A: The network is slow
B: When clicking ”attach” in an Outlook email, nothing happens
for 10 to 30 seconds
Emails sent at different times are received in ”clumps”
Delivery orders (PDFs) take 20 to 45 seconds to open
Thomas Fejfer, of CFN PEOPLE, recently shared this question on LinkedIn. He had recently started coaching some IT service personnel who had been through KT training. “Their manager came in and asked us if we could do some ‘KT magic’ on network slowness, an issue that had been ongoing for a year. The manager didn’t know what to do and top management was annoyed.”
Two volunteers spent 30 minutes using KT Situation Appraisal (SA), the KT tool that helps us answer the question “What do we need to know?” Their work, made the manager’s day. What are the differences between A and B? While both A and B refer to network slowness, by using SA for just 30 minutes, the volunteers broke apart overlapping and potentially confusing issues and identified “B,” three concerns that might require action, providing a basic roadmap for moving ahead.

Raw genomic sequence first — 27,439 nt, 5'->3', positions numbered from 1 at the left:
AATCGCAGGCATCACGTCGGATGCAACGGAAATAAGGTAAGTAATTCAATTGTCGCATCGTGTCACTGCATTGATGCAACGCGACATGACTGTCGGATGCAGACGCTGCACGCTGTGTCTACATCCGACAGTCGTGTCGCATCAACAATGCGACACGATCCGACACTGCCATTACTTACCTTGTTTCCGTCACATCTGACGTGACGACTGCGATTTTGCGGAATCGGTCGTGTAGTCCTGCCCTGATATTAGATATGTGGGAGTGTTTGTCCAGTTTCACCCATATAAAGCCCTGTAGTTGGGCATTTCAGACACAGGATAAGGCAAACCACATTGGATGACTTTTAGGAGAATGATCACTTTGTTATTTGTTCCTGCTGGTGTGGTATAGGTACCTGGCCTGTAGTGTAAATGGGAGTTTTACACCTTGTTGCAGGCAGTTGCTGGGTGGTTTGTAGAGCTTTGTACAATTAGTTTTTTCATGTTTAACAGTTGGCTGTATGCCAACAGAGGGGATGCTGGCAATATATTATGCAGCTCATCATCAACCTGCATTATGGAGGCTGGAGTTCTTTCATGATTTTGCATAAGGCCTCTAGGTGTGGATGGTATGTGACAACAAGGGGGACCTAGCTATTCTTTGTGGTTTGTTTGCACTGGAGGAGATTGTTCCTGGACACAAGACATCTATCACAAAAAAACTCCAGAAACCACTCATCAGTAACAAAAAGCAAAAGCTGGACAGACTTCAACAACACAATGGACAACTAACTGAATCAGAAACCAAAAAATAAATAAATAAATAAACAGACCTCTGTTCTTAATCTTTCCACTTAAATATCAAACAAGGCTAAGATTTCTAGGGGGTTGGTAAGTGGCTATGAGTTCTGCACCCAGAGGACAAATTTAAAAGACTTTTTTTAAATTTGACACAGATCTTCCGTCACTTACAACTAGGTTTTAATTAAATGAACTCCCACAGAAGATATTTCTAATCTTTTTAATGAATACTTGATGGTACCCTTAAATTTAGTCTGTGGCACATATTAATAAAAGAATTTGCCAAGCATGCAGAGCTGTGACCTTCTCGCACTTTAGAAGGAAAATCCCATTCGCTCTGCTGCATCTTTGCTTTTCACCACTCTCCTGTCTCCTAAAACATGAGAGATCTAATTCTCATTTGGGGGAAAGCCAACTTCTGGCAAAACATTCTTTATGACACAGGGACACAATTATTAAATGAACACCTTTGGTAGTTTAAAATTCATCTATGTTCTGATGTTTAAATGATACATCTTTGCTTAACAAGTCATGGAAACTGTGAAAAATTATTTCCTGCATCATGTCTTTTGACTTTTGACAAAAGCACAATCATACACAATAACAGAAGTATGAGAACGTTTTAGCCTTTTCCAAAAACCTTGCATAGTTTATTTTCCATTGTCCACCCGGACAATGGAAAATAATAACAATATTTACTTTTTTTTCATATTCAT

Tackling “A,” had gone nowhere. In fact problems, decisions and risks are often complex enough that it is faster to step back and analyze the situation—separate what we know and what we don’t know —because there may be several problems, decisions or risks involved that may need different analyses or may not need analysis at all. In IT service or any milieu, the complexity of products, platforms, versions, processes, and communications can create layered issues that need to be untangled into manageable pieces.
Once the volunteers had separated out the different concerns, they were able to determine which ones needed additional analysis to get to cause and were quickly able to gather the facts they needed.
The Situation Appraisal process is a great first step for issue resolution. This process can, but does not have to follow the sequence of activities shown in this graphic:
“The network is slow,” or any intractable concern, is often the last visible effect in a chain of cause-and-effect events. By using Situation Appraisal to look at the slow network, the volunteers looked beyond the final visible link (slow network) to identify each of the conditions that formed a chain of events that, once identified, could be clarified and addressed appropriately.